Mulga Bill

In honour of what would have been Banjo Patterson’s 148th birthday:

Mulga Bill’s Bicycle

‘Twas Mulga Bill, from Eaglehawk, that caught the cycling craze;

He turned away the good old horse that served him many days;

He dressed himself in cycling clothes, resplendent to be seen;

He hurried off to town and bought a shining new machine;

And as he wheeled it through the door, with air of lordly pride,

The grinning shop assistant said, “Excuse me, can you ride?”


“See here, young man,” said Mulga Bill, “from Walgett to the sea,

From Conroy’s Gap to Castlereagh, there’s none can ride like me.

I’m good all round at everything as everybody knows,

Although I’m not the one to talk – I hate a man that blows.

But riding is my special gift, my chiefest, sole delight;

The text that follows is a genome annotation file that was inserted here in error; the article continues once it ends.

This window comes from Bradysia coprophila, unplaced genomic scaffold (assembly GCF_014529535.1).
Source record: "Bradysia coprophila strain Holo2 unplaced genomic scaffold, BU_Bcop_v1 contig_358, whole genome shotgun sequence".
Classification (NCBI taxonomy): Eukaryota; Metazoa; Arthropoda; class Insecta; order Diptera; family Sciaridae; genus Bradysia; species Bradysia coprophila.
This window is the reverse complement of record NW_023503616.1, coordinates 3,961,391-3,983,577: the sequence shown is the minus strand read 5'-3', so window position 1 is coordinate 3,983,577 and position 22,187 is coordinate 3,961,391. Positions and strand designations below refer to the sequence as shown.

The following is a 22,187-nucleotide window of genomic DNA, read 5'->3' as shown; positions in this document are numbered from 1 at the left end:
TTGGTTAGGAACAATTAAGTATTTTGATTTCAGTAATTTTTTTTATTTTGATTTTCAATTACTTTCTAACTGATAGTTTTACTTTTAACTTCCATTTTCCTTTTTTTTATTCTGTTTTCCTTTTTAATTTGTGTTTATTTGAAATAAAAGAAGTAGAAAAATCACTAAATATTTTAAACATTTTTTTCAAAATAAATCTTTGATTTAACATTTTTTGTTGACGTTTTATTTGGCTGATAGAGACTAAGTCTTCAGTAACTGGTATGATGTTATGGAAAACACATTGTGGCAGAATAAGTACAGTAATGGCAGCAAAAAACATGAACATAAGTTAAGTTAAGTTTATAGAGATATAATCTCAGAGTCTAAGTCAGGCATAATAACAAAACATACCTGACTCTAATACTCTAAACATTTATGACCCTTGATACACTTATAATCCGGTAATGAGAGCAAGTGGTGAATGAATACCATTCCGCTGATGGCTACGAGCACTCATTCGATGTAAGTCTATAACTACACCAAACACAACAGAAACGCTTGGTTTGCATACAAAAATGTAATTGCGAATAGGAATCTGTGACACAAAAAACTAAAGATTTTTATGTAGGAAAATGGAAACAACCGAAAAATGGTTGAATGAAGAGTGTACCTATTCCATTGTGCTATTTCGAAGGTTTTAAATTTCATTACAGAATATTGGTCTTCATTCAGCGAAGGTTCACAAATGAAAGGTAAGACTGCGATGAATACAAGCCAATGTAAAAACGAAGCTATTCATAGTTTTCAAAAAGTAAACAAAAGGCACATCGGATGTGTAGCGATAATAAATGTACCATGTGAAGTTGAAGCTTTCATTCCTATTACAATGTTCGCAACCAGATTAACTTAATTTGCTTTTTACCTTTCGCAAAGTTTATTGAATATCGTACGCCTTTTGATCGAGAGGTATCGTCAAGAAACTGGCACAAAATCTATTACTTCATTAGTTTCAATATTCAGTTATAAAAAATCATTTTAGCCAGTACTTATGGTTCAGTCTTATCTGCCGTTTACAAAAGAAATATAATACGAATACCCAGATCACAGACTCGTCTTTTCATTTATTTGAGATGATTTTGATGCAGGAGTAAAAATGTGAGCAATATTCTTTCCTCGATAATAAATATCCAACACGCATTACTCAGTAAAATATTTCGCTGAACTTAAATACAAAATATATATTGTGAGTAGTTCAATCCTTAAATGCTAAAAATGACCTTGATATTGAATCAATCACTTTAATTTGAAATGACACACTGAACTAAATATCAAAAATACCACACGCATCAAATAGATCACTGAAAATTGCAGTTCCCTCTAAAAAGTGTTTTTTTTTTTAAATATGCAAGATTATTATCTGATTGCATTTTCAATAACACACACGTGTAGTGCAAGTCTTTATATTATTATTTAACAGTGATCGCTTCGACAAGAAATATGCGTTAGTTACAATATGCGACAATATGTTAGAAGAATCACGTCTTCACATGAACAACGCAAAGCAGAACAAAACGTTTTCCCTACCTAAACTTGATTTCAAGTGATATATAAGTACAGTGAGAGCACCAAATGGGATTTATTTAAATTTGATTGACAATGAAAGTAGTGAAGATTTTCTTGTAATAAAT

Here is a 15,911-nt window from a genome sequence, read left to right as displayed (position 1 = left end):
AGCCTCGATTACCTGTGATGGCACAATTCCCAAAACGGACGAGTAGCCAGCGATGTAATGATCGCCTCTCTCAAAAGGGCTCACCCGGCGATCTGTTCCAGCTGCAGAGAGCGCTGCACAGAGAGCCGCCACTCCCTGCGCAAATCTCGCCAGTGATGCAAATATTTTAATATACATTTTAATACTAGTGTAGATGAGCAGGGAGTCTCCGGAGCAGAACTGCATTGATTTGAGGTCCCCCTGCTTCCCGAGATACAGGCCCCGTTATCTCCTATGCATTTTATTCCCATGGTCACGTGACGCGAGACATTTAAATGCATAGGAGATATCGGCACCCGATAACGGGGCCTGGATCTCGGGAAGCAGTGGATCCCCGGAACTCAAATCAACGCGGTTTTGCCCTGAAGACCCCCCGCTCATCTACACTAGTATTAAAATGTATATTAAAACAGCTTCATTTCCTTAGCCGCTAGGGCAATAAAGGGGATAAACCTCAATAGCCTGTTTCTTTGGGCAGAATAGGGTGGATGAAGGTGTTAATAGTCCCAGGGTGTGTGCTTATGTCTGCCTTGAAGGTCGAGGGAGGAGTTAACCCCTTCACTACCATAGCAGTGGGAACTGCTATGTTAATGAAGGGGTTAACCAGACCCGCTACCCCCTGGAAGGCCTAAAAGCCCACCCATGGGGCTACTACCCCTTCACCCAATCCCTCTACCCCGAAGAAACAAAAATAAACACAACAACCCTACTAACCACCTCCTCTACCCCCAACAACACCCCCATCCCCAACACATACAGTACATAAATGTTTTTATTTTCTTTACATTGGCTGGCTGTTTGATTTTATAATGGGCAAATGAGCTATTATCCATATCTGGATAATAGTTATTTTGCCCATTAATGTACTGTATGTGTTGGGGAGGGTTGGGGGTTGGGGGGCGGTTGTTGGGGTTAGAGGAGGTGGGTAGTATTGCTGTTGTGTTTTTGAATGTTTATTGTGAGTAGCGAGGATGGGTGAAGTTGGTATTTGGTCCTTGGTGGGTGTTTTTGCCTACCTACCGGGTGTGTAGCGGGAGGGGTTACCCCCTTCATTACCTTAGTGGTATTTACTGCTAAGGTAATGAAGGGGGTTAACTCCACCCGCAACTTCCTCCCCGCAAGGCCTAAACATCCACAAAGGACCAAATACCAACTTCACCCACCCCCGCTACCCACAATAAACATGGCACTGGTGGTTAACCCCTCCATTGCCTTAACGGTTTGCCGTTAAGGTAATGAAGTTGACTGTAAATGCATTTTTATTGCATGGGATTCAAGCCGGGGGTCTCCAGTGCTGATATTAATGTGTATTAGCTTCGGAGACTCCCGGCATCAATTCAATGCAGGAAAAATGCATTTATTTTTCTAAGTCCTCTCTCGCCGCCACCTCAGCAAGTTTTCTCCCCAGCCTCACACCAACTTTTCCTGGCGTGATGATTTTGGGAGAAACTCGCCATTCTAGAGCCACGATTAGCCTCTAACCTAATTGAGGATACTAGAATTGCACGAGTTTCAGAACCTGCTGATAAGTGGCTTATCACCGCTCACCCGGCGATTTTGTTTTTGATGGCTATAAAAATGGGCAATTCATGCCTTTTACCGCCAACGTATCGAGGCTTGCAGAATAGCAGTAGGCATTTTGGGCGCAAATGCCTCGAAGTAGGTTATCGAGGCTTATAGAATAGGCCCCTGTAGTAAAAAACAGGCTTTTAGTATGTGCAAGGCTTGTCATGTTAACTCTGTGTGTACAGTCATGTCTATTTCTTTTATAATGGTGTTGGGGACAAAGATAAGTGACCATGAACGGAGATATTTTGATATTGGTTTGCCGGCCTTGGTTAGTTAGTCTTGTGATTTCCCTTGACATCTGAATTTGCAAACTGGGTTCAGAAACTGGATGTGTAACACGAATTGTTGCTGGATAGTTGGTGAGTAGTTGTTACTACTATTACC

Just ask a wild duck can it swim, a wildcat can it fight.

There’s nothing clothed in hair or hide, or built of flesh or steel,

There’s nothing walks or jumps, or runs, on axle, hoof, or wheel,

But what I’ll sit, while hide will hold and girths and straps are tight:

I’ll ride this here two-wheeled concern right straight away at sight.”


‘Twas Mulga Bill, from Eaglehawk, that sought his own abode,

That perched above Dead Man’s Creek, beside the mountain road.

He turned the cycle down the hill and mounted for the fray,

But ‘ere he’d gone a dozen yards it bolted clean away.

It left the track, and through the trees, just like a silver steak,

It whistled down the awful slope towards the Dead Man’s Creek.


It shaved a stump by half an inch, it dodged a big white-box:

The very wallaroos in fright went scrambling up the rocks,

The wombats hiding in their caves dug deeper underground,

As Mulga Bill, as white as chalk, sat tight to every bound.

It struck a stone and gave a spring that cleared a fallen tree,

It raced beside a precipice as close as close could be;

And then as Mulga Bill let out one last despairing shriek

It made a leap of twenty feet into the Dean Man’s Creek.